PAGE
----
Climate Action Summit: Tech sector needs ‘massive’ economic boost
The chief executive of the Scottish Council for Development and Industry has called for a “massive increase in investment” for the climate tech “unicorn”.
Sara Thiam addressed the need to capitalise on the innovative technology at Holyrood’s Climate Action Summit at Dynamic Earth earlier this week.
Her call for the “need for the sector to grow” follows last month’s announcement that capital investments in the industry have fallen by 40 per cent in 2023 due to ongoing economic upheaval and geopolitical conflicts.
Thiam formed part of a panel which focused on the farming sector after a poll sent to delegates saw regenerative agriculture as Scotland’s greatest opportunity - receiving 37 per cent of the total votes.
David Farquar, chief executive of Intelligent Growth Solutions, said he was “surprised” by the poll as he explained that growing food “at completely the wrong place” was the reason behind the “empty supermarket shelves” and “rotten fruit” crisis.
He said: “Seventy-two per cent of all the food grown in the world is shipped from one subcontinent to another. And if Waste were a country, after India and China, it would be the third biggest consumer of Scottish strawberries. Forty-five per cent of them, this is the average throughout the world, are thrown away and not planted when you get to forestry.
“When you buy handpicked and washed spinach and you turn it around, there is a nutrition panel on the back. Eighty per cent of what's on that nutrition panel had gone 30 minutes after it was washed. So they're allowed to do the nutrition test before they wash the crop. And we got this from the Rowett Institute in Aberdeen. So you think you're buying vitamin B, vitamin C and iron, you're buying leaf mass.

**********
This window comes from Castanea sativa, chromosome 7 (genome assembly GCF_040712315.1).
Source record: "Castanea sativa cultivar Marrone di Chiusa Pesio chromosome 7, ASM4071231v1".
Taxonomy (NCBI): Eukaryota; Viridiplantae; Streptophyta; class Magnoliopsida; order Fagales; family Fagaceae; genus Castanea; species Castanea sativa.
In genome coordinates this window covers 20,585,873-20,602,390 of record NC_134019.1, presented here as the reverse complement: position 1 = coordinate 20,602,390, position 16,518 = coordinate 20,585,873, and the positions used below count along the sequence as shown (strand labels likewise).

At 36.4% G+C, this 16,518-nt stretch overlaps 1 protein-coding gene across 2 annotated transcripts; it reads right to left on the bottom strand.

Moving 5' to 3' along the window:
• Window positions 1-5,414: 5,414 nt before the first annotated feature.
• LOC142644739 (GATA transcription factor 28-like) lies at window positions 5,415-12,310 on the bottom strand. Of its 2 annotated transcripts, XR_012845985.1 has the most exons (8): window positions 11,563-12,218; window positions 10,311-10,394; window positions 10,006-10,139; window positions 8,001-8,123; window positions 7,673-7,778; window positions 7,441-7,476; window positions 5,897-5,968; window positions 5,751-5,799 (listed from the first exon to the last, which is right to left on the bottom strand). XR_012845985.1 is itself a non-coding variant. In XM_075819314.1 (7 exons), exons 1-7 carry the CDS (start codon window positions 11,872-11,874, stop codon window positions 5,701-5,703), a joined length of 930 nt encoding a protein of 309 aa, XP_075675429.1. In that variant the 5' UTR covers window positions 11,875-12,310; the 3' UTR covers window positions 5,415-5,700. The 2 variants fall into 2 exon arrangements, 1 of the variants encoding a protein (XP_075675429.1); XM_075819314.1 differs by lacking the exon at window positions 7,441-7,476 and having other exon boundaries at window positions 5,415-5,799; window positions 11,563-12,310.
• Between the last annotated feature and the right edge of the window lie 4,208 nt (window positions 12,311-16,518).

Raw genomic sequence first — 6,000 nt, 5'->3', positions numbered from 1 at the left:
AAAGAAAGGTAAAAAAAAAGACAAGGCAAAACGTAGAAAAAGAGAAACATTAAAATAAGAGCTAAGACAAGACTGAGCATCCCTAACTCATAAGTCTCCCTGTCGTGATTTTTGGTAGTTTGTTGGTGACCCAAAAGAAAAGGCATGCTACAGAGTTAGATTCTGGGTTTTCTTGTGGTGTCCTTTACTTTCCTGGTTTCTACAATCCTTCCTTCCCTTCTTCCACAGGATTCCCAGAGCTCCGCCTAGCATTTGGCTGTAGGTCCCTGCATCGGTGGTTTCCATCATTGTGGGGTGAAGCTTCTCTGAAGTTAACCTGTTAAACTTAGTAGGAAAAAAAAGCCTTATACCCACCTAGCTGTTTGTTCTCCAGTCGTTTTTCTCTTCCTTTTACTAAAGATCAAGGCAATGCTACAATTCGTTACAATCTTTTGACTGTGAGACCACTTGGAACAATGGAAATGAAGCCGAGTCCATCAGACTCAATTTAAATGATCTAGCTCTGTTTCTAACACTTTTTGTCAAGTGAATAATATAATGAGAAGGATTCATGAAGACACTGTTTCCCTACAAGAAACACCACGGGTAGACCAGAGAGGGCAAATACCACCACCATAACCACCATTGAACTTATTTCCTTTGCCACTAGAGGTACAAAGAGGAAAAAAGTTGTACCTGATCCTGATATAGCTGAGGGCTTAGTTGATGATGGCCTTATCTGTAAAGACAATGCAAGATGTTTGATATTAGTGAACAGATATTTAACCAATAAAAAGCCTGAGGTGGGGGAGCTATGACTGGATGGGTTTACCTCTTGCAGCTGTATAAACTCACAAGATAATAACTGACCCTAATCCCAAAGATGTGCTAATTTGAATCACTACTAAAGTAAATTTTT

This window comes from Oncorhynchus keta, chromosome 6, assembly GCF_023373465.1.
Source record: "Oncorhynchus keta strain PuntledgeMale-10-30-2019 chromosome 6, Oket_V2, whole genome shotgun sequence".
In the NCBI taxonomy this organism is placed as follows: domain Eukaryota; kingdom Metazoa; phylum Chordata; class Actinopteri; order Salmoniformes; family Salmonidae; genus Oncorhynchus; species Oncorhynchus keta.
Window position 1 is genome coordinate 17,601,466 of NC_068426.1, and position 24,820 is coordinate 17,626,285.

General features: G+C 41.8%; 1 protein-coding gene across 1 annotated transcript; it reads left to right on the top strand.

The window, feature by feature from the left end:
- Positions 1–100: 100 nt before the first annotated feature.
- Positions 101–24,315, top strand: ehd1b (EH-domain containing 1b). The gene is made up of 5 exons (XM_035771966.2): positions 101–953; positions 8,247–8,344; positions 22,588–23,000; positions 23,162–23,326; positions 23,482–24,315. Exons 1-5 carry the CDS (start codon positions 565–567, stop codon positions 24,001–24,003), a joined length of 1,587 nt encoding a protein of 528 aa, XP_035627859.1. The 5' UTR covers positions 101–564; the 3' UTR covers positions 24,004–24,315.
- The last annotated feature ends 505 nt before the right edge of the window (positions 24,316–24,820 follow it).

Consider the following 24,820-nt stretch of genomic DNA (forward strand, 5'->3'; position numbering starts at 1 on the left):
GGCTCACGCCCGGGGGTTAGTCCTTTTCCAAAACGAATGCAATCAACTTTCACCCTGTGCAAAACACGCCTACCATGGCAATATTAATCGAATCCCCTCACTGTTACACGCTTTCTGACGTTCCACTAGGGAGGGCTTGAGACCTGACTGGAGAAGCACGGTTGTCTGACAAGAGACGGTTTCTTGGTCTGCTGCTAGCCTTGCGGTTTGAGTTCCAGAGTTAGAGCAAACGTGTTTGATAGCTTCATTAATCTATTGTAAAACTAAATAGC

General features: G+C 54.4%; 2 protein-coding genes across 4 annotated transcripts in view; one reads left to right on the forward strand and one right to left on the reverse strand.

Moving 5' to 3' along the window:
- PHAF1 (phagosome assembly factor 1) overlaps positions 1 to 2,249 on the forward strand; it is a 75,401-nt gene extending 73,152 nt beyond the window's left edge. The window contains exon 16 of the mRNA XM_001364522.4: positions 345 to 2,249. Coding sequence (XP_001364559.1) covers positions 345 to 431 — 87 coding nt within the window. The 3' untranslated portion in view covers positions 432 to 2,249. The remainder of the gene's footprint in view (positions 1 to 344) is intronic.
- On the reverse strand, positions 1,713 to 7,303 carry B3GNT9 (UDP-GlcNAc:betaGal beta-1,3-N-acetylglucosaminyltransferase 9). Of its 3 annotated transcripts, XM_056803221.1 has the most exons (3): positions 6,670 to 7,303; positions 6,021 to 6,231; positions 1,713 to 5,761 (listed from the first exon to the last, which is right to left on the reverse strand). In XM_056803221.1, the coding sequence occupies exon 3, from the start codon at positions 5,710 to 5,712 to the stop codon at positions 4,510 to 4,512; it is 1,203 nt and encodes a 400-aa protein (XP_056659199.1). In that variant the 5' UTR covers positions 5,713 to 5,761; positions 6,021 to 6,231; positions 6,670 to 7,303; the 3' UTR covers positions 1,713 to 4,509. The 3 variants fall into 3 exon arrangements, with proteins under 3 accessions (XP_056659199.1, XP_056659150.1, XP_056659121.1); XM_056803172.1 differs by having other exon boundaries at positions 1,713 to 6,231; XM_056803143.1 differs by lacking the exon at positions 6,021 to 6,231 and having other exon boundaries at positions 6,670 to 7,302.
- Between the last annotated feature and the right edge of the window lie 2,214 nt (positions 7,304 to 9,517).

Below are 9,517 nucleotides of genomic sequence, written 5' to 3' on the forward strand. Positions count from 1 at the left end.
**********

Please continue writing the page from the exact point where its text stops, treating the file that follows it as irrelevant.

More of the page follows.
“The world does not yet know how broken the agricultural forestry industries are…”
Panel members also addressed the need to protect technology investors - especially after the economic turmoil caused by Covid-19 - as well as the need more collaboration to create an economy that does not “trash the planet.”
Thiam said: “It takes all of us to build it. And we cannot have a thriving economy without strong public services and a thriving third sector.
“So I suppose what I will say is to come to the table with a willingness to collaborate, to listen, to identify what it is you have at your disposal to bring to the party and to really think much more entrepreneurially about sharing risk and reward.”
Last year, the Scottish Government set out the next steps for Scotland to become a leader in the sector.
Aiming to meet Scotland's food needs with a sustainable approach, the plans outlined how supporting and collaborating farmers and crofters would be at the core of their efforts going forward.
Among other several measures included in the proposal was the deployment of technology and innovation to “improve business resilience, efficiency and productivity”.